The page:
London rental demand plummets resulting in UK towns becoming a promising investment
New research from flatshare site SpareRoom has revealed London appears to be losing its appeal among renters, with rental demand dramatically plummeting in all areas of the city. West Central has experienced the biggest decrease year on year (YOY) down -43%, closely followed by East Central (-39%) and West London (-26%). Even the most popular London postcode (East London) is struggling to withstand the effects of the pandemic, seeing a drop of -19%.
Please see below table for decreases in rental demand across the capital YOY:
|London regions||Decrease in rental demand YOY|
|South East London||-15%|
|South West London||-21%|
|North West London||-22%|
|East Central London||-39%|
|West Central London||-43%|
In Q4 2020 London rents were also down 8% from Q4 2019 to Q4 2020, the third consecutive quarter London has seen a significant decline.
Whilst the capital struggles to regain momentum, rental demand around the rest of the UK is looking encouraging, with no other key UK town or city showing a decline. In fact, many areas around the UK are now proving to be very desirable for renters – perhaps benefiting from people rejecting London. In particular, Ipswich (86%), Warrington (84%) and Northampton (82%) are experiencing the biggest increases in demand YOY.
Please see below table for increases in rental demand in key UK towns and cities YOY:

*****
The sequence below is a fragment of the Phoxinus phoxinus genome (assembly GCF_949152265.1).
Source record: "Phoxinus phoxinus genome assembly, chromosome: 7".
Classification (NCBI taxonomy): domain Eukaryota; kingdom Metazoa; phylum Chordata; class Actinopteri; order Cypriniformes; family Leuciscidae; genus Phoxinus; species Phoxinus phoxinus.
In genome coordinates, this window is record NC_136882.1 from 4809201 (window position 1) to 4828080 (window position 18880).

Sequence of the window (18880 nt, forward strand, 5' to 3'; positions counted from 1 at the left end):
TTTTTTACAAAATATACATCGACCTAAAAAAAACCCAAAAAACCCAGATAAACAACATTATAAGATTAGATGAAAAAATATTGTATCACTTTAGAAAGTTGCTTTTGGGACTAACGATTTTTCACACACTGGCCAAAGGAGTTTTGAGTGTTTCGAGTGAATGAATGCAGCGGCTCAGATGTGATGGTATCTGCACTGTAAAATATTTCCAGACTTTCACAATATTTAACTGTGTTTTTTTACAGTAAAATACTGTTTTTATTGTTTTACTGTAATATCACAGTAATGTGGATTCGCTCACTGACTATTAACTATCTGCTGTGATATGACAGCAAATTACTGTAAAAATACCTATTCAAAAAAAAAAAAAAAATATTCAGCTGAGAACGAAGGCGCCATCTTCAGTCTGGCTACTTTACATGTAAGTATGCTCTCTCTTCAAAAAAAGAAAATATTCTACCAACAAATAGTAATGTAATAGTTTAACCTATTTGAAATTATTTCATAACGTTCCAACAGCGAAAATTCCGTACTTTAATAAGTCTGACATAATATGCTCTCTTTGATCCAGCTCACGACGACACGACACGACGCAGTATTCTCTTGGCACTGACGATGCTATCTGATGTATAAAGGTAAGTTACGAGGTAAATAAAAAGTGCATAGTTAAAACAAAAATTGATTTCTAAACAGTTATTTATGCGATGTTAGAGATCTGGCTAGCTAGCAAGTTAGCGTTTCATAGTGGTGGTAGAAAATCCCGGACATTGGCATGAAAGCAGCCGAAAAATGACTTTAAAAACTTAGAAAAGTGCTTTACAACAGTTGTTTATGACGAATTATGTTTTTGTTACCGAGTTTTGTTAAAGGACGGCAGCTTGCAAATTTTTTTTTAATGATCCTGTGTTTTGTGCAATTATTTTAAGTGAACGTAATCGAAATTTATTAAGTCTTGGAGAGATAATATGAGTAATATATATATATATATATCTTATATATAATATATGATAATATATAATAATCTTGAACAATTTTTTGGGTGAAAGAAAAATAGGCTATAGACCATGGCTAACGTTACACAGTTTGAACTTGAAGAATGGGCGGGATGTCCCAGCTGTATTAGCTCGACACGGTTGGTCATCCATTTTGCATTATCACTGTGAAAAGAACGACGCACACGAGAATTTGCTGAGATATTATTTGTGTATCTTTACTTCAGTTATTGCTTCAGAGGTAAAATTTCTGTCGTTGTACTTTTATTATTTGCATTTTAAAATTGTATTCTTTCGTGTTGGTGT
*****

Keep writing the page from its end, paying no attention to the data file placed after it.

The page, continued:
|Key UK towns and cities3||Increase in rental demand YOY|
|Newcastle Upon Tyne||24%|
*Sample size small
Matt Hutchinson, SpareRoom Director comments: “We know that London is losing its appeal among young renters, with Covid changing the way we feel about home and how we live. The first national lockdown made people think twice about living in cities, especially London, and it’s clear to see this hasn’t changed. The result is a boom in demand outside London.
When we first saw the sign of this we wondered if it was a temporary blip but, as we head into the second year of living with Covid, it’s hard not to see it as a permanent shift and potentially even the start of a new chapter in the UK’s relationship with its capital city. It’s not just that people have left London, it’s that many of the industries that draw them there in such huge numbers are in crisis – that could take years to reverse. The positive in all of this is that it could herald the start of a UK economy that relies less heavily on one city.”